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When we left the mountains of California and the cults and communes I had always known, we launched a boat my stepfather had built and prepared to escape the state entirely. In preparation, we were anchored out in Santa Cruz, right in front of the beach and boardwalk. I was kept inside, out of sight, because I wasn’t in school and my father had people looking for me.

I have no idea how much time passed, but it was sheer torture for a kid. I had no books, no TV, no radio, nothing, but I could see the beach, the kids playing, the families having fun. I could see the amusement park, hear the delighted screams, and there I was on the outside looking in again, unable to touch it, unable to participate.

“Don’t believe what your eyes are telling you. All they show is limitation. Look with your understanding. Find out what you already know and you will see the way to fly.”-Richard Bach, Jonathan Livingston Seagull

There was a buoy clanging away in the distance and I would dream about living on that buoy, a bit like Jonathan Livingston Seagull that I had recently read. I managed to “borrow” a lot of books as a child, anything I could get my hands on. (If you’re missing any books, that was probably me. Sorry about that.) My parents did not like me to read, so reading actually became an act of defiance and I embraced it as such. I could devour 4-5 books a week, easily. At this time however, we had just moved onto the boat and none of my books had come with me.

I don’t know how many days went by, but I eventually reached a point of complete despair. This was going to be my entire existence, kept in complete isolation with nothing to do, no contact with other people, nothing to keep my mind busy. One day began with the promise of sunshine, but was quickly snuffed out when a fog bank rolled in. There is nothing lonelier then the sound of fog horns and watching the mist hover over the waters until it eventually cuts the daylight off entirely.

“To fly as fast as thought, to anywhere that is, you must begin by knowing that you have already arrived.” -Richard Bach, Jonathan Livingston Seagull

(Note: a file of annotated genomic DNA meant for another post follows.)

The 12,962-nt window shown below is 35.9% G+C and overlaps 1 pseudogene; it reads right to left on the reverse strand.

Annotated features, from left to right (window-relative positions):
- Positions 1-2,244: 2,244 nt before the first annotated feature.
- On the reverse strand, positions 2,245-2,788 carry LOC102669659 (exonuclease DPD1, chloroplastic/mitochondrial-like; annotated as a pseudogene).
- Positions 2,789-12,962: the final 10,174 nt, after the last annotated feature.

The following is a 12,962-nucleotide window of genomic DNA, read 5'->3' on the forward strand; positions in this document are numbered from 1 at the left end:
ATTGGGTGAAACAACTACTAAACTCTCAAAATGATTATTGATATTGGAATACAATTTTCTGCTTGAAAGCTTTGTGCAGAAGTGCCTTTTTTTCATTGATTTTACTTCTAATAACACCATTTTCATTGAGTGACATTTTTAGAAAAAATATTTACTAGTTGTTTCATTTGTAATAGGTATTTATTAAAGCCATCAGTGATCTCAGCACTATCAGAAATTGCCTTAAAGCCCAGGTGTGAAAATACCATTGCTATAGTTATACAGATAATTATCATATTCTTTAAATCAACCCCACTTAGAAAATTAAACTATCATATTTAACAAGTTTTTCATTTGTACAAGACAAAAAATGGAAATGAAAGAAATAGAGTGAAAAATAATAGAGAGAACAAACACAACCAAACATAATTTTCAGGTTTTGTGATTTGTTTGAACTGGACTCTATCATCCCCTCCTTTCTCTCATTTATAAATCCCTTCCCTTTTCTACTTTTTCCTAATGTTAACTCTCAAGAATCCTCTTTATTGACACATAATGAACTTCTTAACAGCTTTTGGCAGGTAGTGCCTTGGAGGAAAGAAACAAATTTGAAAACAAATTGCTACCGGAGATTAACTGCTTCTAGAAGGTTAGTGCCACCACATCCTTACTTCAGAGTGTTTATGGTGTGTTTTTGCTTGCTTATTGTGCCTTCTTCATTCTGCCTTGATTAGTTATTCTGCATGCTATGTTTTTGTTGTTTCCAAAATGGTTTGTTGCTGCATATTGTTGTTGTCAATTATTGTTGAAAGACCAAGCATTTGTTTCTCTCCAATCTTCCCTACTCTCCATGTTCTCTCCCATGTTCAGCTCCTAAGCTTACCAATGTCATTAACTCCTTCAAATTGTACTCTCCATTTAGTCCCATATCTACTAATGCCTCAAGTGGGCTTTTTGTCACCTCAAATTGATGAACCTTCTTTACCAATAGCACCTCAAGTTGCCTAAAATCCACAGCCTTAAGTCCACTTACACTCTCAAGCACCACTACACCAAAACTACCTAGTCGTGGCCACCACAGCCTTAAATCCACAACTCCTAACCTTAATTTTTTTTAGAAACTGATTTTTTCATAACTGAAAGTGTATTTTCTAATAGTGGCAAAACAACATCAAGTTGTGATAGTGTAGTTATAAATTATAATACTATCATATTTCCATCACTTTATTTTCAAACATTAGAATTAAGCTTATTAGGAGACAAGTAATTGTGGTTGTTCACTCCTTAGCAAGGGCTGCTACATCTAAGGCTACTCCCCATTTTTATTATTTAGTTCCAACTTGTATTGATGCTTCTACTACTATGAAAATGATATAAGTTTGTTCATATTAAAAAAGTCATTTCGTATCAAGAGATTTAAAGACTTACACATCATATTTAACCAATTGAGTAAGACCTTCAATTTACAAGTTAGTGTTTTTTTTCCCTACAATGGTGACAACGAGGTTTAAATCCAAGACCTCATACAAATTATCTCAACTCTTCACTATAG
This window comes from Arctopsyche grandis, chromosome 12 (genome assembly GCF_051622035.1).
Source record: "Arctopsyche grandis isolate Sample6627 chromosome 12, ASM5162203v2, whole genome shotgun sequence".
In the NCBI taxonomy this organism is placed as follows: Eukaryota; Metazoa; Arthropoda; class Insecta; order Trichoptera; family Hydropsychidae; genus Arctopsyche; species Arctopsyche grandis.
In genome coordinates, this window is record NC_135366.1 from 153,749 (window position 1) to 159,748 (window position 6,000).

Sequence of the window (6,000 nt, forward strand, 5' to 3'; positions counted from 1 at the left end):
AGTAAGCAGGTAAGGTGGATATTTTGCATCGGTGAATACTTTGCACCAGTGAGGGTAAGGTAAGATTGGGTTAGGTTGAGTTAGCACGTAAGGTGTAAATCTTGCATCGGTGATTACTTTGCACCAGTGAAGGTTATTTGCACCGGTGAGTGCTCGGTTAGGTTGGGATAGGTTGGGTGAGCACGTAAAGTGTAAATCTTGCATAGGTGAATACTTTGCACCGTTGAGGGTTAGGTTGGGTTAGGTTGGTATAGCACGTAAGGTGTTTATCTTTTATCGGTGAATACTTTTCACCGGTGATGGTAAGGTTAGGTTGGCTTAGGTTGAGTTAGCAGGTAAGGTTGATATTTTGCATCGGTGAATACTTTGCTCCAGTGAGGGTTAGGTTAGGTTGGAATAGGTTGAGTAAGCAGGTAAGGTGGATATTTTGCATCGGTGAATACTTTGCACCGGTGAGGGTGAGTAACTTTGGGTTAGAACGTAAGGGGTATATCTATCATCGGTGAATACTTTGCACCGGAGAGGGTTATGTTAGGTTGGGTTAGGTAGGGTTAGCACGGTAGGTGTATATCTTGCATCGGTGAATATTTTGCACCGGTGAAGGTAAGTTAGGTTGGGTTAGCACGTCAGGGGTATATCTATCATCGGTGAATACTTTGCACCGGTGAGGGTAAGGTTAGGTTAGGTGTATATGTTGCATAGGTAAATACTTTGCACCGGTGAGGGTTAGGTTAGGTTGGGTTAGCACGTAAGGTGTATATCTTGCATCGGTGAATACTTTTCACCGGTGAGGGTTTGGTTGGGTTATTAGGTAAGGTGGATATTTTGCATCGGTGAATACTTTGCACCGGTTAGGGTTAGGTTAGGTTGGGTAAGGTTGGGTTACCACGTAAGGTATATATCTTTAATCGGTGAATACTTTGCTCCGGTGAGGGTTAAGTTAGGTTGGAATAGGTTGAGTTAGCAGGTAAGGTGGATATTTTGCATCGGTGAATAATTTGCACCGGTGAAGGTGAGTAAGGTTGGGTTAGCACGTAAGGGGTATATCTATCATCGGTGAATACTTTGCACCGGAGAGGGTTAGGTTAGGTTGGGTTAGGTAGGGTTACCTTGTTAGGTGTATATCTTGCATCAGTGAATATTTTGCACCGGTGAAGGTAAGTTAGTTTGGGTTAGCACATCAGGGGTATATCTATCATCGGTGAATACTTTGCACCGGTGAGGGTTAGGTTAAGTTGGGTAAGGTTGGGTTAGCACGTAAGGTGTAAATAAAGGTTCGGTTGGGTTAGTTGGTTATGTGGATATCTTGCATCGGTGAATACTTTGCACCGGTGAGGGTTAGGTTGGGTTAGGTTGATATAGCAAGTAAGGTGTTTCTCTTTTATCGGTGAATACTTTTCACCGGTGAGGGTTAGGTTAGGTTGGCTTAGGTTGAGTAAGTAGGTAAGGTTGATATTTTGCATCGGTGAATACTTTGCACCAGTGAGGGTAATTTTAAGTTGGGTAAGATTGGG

I challenged God with all the fury and despair of a child, “Some God you are,” I thought. “People are right about you, you’re mean and unfair, if you even exist at all.” In an instant and I do mean immediately, He was right there. I can’t explain it, there is a crackle in the air, an electricity, a sparkle, and I can feel His presence. “No,” He said. Just, no. Not mean, not unfair, not a figment of your imagination. “No.”

“Be not forgetful to entertain strangers: for thereby some have entertained angels unawares.” Hebrews 13:2

Within an hour of that “No,” this father with four kids from another boat, suddenly showed up and told my parents that the adults needed to dump the kids off at the boardwalk so the adults could do whatever it is adults do. This man somehow managed to convince my parents that nobody would recognize me if I just wore a hat. They said they had no money, he said he had plenty. Before I knew it, I was at the Santa Cruz Boardwalk with a wad of cash in my hands. It was every child’s dream. We were completely unsupervised with what appeared to be unlimited funds, and we rode every ride dozens of times. We ate everything in sight, salt water taffy, cotton candy, and I was mesmerized by a mechanical fortune teller, Esmeralda, perhaps? Can’t remember, but
she would print out the most awesome cardboard affirmations. It was just magical.

I learned a lot that day, that God is real, that He loves each one of us deeply and personally, that we all have great value and worth to Him. I also learned that there is melancholy in fog banks and the lonely cry of seagulls, but there is hope there, too. Even in darkness when it feels as if the sun itself has been blotted out, there is hope. Your whole world can change in an instant.

To this day the sound of foghorns fill me with such a feeling of protection and love, they often make me cry.

You have to practice and see the real gull, the good in every one of them, and to help them see it in themselves. That’s what I mean by love.” -Richard Bach, Jonathan Livingston Seagull